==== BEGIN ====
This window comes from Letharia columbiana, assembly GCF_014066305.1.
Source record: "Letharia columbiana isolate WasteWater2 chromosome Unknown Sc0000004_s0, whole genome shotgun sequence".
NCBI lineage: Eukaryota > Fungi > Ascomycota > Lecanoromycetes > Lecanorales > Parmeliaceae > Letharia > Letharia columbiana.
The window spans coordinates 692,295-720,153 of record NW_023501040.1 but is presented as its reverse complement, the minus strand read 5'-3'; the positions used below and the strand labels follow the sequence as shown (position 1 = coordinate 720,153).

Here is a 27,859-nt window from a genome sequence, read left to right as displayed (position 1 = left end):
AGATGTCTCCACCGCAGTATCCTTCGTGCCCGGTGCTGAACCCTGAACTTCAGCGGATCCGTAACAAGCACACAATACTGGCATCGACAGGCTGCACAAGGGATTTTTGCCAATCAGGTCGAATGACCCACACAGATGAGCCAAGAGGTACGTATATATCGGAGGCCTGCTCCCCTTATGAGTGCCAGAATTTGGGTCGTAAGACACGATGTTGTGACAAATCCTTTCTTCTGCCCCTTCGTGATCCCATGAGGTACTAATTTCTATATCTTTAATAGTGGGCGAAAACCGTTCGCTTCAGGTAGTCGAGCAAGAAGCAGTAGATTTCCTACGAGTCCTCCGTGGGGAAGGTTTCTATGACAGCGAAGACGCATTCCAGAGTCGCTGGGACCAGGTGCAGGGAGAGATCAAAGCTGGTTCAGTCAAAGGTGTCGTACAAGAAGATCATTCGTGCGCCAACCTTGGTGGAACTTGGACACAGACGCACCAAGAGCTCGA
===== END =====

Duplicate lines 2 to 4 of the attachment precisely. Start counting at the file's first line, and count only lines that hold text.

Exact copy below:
Source record: "Letharia columbiana isolate WasteWater2 chromosome Unknown Sc0000004_s0, whole genome shotgun sequence".
NCBI lineage: Eukaryota > Fungi > Ascomycota > Lecanoromycetes > Lecanorales > Parmeliaceae > Letharia > Letharia columbiana.
The window spans coordinates 692,295-720,153 of record NW_023501040.1 but is presented as its reverse complement, the minus strand read 5'-3'; the positions used below and the strand labels follow the sequence as shown (position 1 = coordinate 720,153).